Victoria college student Jason McCracken is facing hundreds of dollars in towing fees and RCMP tickets for not pedalling his motor-assisted cycle while the motor was running. (Jason McCracken/Submitted photos)

B.C. man fined for lack of e-bike insurance points finger at confusing rules

B.C. regulation says e-bike motors must turn off if rider stops pedalling, or bike must be insured

A college student in Victoria is frustrated after purchasing an electric bike this summer and receiving two tickets resulting in around $600 in towing fees and fines, including one for not having insurance that doesn’t exist in B.C.

Jason McCracken, a student at Camosun, said he was ticketed for riding his e-bike without insurance, even though ICBC does not offer insurance for his “motor-assisted cycle.”

READ MORE: Drivers ‘treated unfairly’ by ICBC rate overhaul can contact B.C.’s Ombudsperson

“I was told by ICBC personally and the dealer that I did not need [insurance],” McCracken told Black Press Media by phone on Tuesday.

He said he also called the Office of the Ombudsperson and a private insurance agency to confirm whether or not he needed insurance or to carry a licence while riding his e-bike.

“They said no.”

READ MORE: Scooter brings heat

The ICBC website says an electric bike, or motor-assisted cycle, is a two- or three-wheeled cycle with a seat, pedals and an electric motor up to 500 watts.

“You don’t need a drivers licence or need to register, licence and/or insure your MAC, but you are subject to the same rights and duties as the driver of a motor vehicle,” the website says.

What McCracken did not know was that, according to B.C.’s Motor Assisted Cycle Regulation, the motors of a motor-assisted cycle must turn off or disengage if the operator stops pedalling, an accelerator controller is released, or a brake is applied.

If the motor of an e-bike is on and the rider is not pedalling, the bike becomes a Class 5 motor vehicle under the law, and has to be registered and insured.

READ MORE: Motorized scooter pursuit in Duncan leads to charge against Nanaimo RCMP officer

“I did both pedalling and not pedalling,” he said, adding that the dealer he bought the e-bike from told him about the regulation, but only after he received his first ticket.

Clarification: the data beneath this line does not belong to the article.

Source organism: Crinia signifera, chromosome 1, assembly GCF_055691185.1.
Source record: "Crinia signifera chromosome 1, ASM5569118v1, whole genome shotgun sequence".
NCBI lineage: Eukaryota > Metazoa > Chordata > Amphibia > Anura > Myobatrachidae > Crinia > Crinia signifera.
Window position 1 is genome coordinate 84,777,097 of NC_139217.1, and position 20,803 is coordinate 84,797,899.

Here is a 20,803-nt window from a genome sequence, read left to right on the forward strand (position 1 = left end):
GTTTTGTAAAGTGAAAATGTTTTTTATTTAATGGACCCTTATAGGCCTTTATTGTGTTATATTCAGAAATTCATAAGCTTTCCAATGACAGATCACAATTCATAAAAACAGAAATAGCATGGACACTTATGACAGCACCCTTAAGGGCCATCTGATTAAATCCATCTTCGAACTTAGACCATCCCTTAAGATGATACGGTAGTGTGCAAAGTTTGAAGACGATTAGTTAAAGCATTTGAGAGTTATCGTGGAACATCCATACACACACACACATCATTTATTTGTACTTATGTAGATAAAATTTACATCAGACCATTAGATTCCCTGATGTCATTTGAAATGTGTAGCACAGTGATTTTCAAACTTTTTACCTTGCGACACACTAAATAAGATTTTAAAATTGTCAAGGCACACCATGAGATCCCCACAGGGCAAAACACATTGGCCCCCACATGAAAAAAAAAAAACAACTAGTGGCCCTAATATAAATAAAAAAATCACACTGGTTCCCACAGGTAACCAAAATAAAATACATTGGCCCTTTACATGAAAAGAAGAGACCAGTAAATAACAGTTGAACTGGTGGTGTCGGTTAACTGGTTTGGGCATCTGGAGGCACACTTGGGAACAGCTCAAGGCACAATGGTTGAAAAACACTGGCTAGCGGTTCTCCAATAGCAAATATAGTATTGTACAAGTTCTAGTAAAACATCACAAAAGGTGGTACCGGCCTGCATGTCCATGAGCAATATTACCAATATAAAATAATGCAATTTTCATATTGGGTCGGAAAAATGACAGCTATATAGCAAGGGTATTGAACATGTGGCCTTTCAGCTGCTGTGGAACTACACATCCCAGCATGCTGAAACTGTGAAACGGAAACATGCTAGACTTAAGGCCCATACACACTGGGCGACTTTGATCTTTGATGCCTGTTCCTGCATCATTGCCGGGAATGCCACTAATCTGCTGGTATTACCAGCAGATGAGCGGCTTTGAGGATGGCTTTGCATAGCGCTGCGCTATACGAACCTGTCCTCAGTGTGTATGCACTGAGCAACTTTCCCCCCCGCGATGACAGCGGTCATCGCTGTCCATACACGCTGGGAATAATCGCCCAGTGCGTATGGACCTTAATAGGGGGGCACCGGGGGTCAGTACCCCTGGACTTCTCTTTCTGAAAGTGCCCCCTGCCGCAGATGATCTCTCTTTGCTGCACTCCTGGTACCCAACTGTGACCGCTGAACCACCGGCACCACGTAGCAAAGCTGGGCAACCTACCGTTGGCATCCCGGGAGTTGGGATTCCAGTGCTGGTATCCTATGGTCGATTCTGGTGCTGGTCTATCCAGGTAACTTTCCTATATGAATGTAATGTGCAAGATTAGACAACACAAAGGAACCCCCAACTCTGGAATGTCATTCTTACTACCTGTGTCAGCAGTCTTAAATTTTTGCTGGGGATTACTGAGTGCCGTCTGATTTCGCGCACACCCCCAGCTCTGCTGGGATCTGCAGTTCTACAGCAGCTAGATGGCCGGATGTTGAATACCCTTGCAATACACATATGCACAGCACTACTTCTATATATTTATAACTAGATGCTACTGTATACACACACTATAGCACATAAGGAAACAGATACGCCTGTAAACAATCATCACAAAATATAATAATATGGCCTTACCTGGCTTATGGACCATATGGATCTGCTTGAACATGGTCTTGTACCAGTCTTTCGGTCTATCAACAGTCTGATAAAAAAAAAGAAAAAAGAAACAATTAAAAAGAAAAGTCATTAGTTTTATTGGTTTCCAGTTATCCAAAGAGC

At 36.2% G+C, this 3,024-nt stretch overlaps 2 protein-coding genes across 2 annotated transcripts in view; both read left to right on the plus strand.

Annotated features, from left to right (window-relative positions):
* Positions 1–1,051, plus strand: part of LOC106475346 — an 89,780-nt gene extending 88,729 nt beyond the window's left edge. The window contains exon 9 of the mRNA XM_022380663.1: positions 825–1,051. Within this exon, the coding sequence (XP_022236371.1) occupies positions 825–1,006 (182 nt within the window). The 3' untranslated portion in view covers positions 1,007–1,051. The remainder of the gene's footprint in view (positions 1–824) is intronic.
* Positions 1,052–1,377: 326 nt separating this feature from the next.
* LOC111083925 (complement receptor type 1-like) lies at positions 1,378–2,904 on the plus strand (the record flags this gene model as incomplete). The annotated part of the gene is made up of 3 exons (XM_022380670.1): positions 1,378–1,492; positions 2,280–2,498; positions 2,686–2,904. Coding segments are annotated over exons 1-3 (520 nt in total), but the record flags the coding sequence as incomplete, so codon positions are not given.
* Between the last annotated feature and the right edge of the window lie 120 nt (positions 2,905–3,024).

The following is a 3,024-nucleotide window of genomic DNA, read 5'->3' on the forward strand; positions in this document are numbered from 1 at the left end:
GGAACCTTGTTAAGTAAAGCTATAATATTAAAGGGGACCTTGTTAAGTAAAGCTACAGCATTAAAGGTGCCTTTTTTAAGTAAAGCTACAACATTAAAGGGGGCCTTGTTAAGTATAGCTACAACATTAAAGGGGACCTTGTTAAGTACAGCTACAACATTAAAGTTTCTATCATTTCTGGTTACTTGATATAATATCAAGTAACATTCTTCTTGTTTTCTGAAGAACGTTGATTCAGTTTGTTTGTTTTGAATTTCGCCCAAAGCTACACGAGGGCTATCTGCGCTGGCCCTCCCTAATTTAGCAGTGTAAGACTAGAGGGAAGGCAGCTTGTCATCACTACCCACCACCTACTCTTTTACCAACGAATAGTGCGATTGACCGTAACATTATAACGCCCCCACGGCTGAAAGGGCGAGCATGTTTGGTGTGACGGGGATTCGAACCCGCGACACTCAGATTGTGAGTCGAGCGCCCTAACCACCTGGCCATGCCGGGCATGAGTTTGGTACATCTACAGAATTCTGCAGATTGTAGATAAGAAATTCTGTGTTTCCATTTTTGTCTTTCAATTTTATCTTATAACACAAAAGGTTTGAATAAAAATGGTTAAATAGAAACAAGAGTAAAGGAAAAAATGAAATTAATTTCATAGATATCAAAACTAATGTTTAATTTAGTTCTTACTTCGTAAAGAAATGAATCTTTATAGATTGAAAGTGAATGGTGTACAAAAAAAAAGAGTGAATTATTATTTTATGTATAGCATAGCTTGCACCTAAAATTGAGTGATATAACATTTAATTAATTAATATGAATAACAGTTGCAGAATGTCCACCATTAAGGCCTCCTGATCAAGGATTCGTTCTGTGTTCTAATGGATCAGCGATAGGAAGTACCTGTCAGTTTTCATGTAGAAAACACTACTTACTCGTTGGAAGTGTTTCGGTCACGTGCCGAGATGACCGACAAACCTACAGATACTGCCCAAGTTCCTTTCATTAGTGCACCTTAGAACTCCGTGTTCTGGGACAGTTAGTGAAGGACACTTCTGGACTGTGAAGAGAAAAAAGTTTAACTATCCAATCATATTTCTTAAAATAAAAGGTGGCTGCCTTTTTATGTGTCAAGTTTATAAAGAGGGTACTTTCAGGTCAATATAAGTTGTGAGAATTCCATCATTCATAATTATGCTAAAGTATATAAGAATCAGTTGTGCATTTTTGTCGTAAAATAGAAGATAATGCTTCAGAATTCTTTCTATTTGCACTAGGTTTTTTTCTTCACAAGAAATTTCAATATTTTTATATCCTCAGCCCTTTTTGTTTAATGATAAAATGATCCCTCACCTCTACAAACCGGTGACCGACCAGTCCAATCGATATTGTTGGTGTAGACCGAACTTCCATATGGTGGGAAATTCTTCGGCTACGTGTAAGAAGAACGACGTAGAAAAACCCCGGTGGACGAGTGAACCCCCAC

He said the Victoria RCMP traffic unit officer who pulled him over the second time cited the regulation.

By then he knew he was supposed to be pedalling, but said one of his pedals had fallen off and he was on his way to the dealership to get it fixed.

“It got me emotional, upset,” he said of the incident.

In addition to the cost of the tows and tickets, McCracken said he missed a day of work as a result of the confusion.

He has gone to the courthouse to dispute both tickets and is waiting for dates to make his case.

“I’m still going to ride my scooter,” he said. “But I’m worried because I go to college and I go to my work and I rely on my transportation.

“I wish there was a rule or structure in place that way people on scooters don’t have to get ticketed.

“Hopefully other people don’t get into the same boat that I’m in.”

READ MORE: Electric bikes OK on B.C. mountain trails

A statement from the B.C. Ministry of Transportation and Infrastructure acknowledged that personal mobility devices are becoming more popular.

“We want to ensure these devices are operated safely and effectively and meet the needs of all road users,” the statement said.

“The province is currently evaluating the legislative, regulatory and policy frameworks to ensure that they help support and acknowledge all road users, and emerging active transportation modes.”



karissa.gall@blackpress.ca

Like us on Facebook and follow us on Twitter

Get local stories you won't find anywhere else right to your inbox.
Sign up here

Just Posted

Northern Health ready for COVID-19 surge

Health authority confident with inventory of ventilators

How to cope with your mental health during a global pandemic

Becca Shears, clinical counsellor in Vanderhoof speaks about ways to deal with stress and anxiety during this time.

MP for Cariboo-Prince George writes a letter to residents amidst COVID-19

‘Partisan politics have no place in a pandemic,’ writes MP Todd Doherty

‘An extra $220 every 90 days’: B.C. patients pay more dispensing fees due to prescription limits

Kelowna woman says it’s outrageous to charge for refills every 30 days

Sinclar Group curtailing all sawmill operations temporarily

Nechako Lumber, Apollo Forest Products and Lakeland Mills to be curtailed for three weeks starting April 5.

‘Hold our line’: 29 new cases of COVID-19 announced in B.C.

Saturday’s number of new cases marks the lowest in weeks.

Two inmates found positive for COVID-19 at federal prison in B.C.; other tests pending

15 staff self-isolating waiting results, refusal to work notice sent, says correctional officer

Critic, workers’ group ‘disappointed’ Trudeau chose Amazon to distribute PPE

Amazon Canada said in an email to The Canadian Press that it is working with Canada Post, Purolator

Full World COVID-19 update: National Guard collect ventilators in New York; Spain, Italy improve

Comprehensive coronavirus update with news from around the world.

Two people fined after B.C. police spot online ads re-selling 5,000 surgical, N95 masks

Police confiscated the masks, being sold at inflated prices, and now working with Fraser Health

Sex workers face new risks during COVID-19 pandemic

‘Desperation has kicked in’ for vulnerable, undocumented workers unable to access help

Unclear if Cowichan couple refusing to self-isolate will face penalty

No fines or charges have been laid to date, including Cowichan couple who won’t self isolate

COVID-19: Postponed surgeries will be done, B.C. health minister says

Contract with private surgical clinic to help clear backlog

Most Read